Larger outdoor tanks (bombolone) are more common in rural areas. The tank usually remains the property of the company that installed it. Contact them in advance so that they can arrange to collect it if it will not be used by the new occupant. They will also need to prepare a final account.

Water: Every area has its own water company. Water is usually billed twice a year based on an estimate of consumption. When the meter is read, an adjusted bill is sent. Before departure, contact the local water company and ask for the meter to be read.

Telephone and Internet: The national Italian telephone company, Telecom Italia is responsible for providing the landline telephone service in Italy. Contact them to discontinue service and receive a final bill.

Recent deregulation means that there are now other providers offering call services and line rentals.

Contact the supplier for a final bill and to ask for disconnection.

Health Care and Social Security

Any private health insurance cover which has been in force may need changing or cancelling. Ensure that health insurance remains valid until arrival in the new country of residence or continues as appropriate.

Anyone who has been employed will have been paying into the state system. Before leaving Italy, deregister with the local Azienda Sanitaria Locale (ASL). Many have their own websites to make contacting them easier.

Anyone who has had medical treatment during their stay is advised to ask for their records to be forwarded to their new practitioner.

If contributions were made to a pension fund (state and or private) then this too needs to be addressed and benefits transferred if appropriate. EU citizens can normally transfer benefits between countries quite simply.

Business and Tax Issues

Banking

An Italian bank account should be kept open for a short period to settle final bills (in Euros). Any direct debits in place should be cancelled.

Some banks allow clients to close accounts and change addresses online or over the telephone. If this service is not available, accounts should be closed in person or by sending a letter via registered mail.

When closing an account and moving a balance elsewhere, if transferring cash or securities exceeding €12,500 to or from another country, whether by a resident or non-resident, it must be declared to the Italian Exchange Controls Office.

Credit card companies will also need to be notified of a forwarding address for statements.

Income tax

For those employed, income tax (Imposta sul Reddito delle Persone Fisiche, IRPEF) should have been deducted at source by the employer. Therefore there is no further liability once employment ceases.

The self-employed or those unsure of any outstanding liability (or those who believe they may be entitled to a refund of tax paid) should contact the local tax office (Agenzia delle Entrate).

Correspondence

The Italian post office (Poste Italiane) offers redirection service is known as Seguimi (Follow Me) and should be set up at the local post office at least ten days before the change of address is required. Currently it is publicised as being available for Italy only and not for international destinations. Therefore it may mean redirecting post to a contact who lives in Italy and asking them to forward mail on.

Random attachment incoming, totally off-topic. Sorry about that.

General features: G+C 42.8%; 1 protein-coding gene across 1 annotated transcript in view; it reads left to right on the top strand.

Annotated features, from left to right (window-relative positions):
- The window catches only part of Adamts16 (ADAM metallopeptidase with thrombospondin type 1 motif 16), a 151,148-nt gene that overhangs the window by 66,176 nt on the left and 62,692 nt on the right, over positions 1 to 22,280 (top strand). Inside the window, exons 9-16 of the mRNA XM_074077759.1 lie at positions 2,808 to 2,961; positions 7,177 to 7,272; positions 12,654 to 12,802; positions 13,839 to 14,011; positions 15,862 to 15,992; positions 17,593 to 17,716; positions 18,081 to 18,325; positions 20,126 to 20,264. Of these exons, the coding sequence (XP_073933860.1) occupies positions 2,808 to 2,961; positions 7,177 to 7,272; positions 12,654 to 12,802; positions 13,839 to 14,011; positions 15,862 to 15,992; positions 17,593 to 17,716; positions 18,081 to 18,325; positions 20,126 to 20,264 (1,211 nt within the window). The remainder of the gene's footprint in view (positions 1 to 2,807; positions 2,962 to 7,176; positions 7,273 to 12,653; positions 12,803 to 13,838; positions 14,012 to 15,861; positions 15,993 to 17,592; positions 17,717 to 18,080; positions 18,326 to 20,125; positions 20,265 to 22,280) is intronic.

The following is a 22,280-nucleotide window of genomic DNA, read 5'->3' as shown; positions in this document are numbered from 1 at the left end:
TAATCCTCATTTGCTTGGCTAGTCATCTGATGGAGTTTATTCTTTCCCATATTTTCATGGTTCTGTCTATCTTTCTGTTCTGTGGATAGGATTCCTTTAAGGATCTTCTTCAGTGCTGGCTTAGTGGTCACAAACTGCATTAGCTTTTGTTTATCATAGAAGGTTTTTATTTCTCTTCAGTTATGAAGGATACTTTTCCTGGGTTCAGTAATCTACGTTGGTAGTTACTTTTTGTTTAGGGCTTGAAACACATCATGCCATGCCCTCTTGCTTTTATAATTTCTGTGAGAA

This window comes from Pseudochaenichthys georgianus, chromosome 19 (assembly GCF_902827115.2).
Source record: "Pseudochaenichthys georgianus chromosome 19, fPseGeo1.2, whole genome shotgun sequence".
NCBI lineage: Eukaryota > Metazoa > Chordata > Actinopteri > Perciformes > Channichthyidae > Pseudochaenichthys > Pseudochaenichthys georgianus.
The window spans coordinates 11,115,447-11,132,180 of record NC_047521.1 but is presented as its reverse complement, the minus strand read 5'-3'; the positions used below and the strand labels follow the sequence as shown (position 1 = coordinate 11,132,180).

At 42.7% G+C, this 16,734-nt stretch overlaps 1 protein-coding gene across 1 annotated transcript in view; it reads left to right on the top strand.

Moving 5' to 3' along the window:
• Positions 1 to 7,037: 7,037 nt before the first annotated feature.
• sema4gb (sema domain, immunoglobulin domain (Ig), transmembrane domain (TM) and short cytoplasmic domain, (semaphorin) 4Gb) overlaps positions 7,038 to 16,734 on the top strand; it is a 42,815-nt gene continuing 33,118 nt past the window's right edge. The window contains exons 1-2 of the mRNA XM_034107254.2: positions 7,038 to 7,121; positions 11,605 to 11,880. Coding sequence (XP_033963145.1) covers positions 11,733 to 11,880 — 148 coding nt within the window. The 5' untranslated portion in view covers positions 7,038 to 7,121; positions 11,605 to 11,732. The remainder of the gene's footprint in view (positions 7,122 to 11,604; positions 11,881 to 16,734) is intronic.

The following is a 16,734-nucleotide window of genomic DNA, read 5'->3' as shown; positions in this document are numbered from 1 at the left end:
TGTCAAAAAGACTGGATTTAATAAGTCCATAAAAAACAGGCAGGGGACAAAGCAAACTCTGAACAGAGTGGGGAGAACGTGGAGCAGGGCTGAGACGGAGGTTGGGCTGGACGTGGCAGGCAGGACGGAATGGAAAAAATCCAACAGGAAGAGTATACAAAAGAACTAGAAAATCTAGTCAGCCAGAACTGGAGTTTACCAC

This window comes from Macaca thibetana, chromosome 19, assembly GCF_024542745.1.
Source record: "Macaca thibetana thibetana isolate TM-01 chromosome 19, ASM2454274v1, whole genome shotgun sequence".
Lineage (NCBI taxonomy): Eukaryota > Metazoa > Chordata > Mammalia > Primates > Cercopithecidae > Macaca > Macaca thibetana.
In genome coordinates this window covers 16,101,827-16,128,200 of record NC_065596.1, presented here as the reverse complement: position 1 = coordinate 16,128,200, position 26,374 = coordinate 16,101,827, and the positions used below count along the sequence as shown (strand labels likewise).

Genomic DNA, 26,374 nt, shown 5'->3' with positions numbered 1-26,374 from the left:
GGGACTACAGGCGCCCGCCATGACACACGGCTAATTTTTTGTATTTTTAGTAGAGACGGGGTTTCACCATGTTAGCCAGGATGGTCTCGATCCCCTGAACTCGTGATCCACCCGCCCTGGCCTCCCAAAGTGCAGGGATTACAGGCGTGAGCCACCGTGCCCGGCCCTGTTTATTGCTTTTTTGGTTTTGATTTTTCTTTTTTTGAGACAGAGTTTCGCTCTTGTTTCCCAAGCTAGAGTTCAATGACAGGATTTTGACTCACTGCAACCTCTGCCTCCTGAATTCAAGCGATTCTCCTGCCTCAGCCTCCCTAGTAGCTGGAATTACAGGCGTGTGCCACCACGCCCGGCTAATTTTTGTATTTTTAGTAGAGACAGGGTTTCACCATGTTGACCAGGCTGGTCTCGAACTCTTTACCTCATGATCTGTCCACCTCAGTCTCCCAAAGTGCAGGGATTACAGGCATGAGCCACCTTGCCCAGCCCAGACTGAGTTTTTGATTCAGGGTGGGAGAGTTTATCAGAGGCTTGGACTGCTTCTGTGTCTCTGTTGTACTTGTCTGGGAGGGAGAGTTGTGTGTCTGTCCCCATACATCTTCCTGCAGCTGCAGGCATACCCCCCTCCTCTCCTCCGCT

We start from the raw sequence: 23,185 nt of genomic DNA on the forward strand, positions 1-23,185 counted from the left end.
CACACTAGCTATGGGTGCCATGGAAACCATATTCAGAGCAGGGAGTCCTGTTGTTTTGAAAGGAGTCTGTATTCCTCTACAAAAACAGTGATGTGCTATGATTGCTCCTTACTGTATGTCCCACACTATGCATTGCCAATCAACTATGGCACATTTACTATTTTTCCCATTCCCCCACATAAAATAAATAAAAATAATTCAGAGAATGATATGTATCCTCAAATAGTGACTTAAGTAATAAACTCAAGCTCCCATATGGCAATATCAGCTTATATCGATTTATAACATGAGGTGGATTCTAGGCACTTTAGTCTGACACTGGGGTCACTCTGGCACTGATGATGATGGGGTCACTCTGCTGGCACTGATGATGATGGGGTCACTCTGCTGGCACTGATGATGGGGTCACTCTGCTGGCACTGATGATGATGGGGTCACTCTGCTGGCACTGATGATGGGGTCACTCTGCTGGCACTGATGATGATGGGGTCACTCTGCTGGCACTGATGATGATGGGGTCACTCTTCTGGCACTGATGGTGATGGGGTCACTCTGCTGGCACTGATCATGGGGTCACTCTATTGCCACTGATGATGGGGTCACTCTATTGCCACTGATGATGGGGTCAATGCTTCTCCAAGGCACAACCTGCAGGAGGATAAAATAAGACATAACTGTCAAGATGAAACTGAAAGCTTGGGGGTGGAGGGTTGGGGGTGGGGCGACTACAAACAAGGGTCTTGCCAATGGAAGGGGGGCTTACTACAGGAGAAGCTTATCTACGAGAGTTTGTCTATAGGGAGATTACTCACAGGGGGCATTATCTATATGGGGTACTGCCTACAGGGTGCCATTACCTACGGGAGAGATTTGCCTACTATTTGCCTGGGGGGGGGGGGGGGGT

• For the Poste Italiane website: Click here (in English)

Vehicles and Driving

Foreign residents are permitted to use a foreign-registered vehicle in Italy for up to six months after arrival. At the end of this period the vehicle should have an Italian vehicle registration mark (nazionalizzazione).

Before leaving the country, notify the authorities. Documentation is normally valid only with the correct address so re-registering a vehicle is a priority on arrival in the new country of residence.

  • For information, visit the Italian Highways website: Click here

Embassies in the new country of residence can provide information on the importation of personal goods such as cars. Links to a number of them are given at the end of this article.

Driving licences

The Italian authorities insist that anyone with residency status carries an Italian driving licence. However, foreigners are usually permitted to drive on an EU standard licence, or an international licence for the first year.

For those who have changed to an Italian licence, check that this will be accepted (even if only temporarily) in the new country of residence. Again, Embassies are a useful source of assistance with these sorts of questions.

Animals

Depending on the destination, some animals may require a period of quarantine. Their move will almost certainly need documentation and possible additional vaccinations or similar medical treatment.

Most domestic pets need to have documentation before they can travel. The EU pet passport covers dogs, cats and ferrets for movement within Europe and the Pets Travel Scheme (PETS) allows qualifying domestic pets to travel to and from the UK without a period of quarantine. Local vets can provide information and documentation. There is a waiting period after vaccination before a vet can carry out blood tests and issue a passport.

As a general rule, animals have to travel in approved containers and by approved routes. Be aware that sudden outbreaks of diseases (such as avian flu) can affect pet travel. Embassy websites are also good sources of information.

Further Information